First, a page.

The links between right-wing rhetoric and the murderous acts of Jared Loughner are tenuous at best. But the hatred that dominates so much of political discourse in the US really does seem different to our own both in its prevalence and its force. Why is this?
It’s tempting for a Brit, a European, to feel smug about the apparent brutality of life in America at times like these. But acts of political violence and hatred are to be found here too. Upon hearing that members of a Kansas church planned to picket the funeral of a nine-year-old girl were you left thinking: that sort of thing could never happen in this country? But were the plans made by a different religious group to stage a protest along the same route in a Wiltshire town used to mark the death of fallen soldiers so very different?
The tone of mainstream media comment, on the other hand, really does mark the US out as being in a different league. As revolting as the Richard Littlejohns of this world can be, even the nastiest Daily Mail columnist wouldn’t have the courage to invoke Nazi death camps or talk of God ‘washing this nation with blood’, as Fox News talkshow host Glenn Beck feels able to.
But it would be a mistake, it seems, to suggest that this is an exclusively right-wing phenomenon: as TIME correspondent David Von Drehle points out, statements from those on the left of the spectrum such as ‘Mission accomplished, Sarah Palin’ are hardly anti-inflammatory (President Obama even dabbled, once saying that if their opponents brought knives to a fight, the Democrats should bring guns).
The reasons for the nastiness of America’s political discourse are undoubtedly multifarious and complex, but I’d argue that there are three that must surely feature prominently in any explanation.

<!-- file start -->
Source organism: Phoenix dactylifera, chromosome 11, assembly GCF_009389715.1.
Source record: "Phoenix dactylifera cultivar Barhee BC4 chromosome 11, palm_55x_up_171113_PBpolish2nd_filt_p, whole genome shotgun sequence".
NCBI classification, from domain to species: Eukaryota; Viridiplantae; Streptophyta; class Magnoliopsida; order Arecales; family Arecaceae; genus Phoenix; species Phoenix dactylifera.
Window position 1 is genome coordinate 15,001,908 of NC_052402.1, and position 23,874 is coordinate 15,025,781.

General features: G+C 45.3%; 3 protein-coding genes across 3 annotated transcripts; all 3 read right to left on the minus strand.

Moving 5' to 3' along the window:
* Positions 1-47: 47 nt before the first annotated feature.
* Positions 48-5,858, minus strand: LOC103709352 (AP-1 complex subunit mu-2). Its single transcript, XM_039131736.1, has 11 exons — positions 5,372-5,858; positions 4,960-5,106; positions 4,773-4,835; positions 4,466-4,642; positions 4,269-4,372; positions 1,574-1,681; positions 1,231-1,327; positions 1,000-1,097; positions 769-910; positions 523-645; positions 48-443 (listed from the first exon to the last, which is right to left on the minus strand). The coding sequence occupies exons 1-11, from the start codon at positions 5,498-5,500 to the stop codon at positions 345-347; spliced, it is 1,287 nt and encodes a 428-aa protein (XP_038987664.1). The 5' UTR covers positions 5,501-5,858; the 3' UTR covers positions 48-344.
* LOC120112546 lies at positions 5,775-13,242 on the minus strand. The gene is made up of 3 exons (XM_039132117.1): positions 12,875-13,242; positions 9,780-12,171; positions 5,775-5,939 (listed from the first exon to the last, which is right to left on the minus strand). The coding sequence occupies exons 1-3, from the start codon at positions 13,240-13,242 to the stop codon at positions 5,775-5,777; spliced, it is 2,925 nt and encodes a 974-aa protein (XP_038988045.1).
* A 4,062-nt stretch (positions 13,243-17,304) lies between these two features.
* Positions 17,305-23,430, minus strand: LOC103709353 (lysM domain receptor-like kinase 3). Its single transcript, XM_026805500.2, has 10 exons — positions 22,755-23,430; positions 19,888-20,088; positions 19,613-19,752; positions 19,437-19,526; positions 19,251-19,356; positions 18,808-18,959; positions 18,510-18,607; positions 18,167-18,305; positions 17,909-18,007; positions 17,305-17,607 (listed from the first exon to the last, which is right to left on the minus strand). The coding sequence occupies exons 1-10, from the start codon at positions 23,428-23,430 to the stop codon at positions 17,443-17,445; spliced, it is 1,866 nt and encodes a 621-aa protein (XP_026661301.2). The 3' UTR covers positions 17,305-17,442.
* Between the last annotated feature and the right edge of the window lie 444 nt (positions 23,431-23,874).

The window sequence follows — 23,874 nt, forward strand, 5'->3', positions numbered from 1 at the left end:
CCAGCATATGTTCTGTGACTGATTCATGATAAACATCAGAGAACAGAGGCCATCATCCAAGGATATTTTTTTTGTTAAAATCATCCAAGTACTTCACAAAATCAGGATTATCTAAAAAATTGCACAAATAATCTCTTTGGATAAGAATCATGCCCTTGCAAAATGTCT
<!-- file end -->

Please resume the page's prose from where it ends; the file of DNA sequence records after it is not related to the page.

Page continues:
First, the United States is a vast, messy compromise of a place, borne out of still comparatively recent (at least in European terms) internecine conflict. States many times larger than most countries guard their independence judiciously and see Washington as a remote and meddlesome place.
Second, the only thing able to unite such a coalition was an artefact of both stunning elegance and hopeless imprecision: the US Constitution. By enshrining in its first amendment the fundamental right to freedom of speech – maintained time and time again as capable of trumping almost everything else – it’s very difficult to legislate for civility.
Third, with the partial exception of the internet, American mass media is, like everything else in the world’s biggest marketplace, dominated by big, big money, and commodified to hell. In a maelstrom of channels and voices, it’s no surprise that extremism and demagoguery win out.
So when all is said and done, perhaps what’s most remarkable is that, in the face of these structural and overwhelming odds, the US hasn’t ground to a standstill of infighting and name-calling. The Republican Party is, of course, still holding out hope…
Wikipedia: The second, sometimes abbreviated sec. »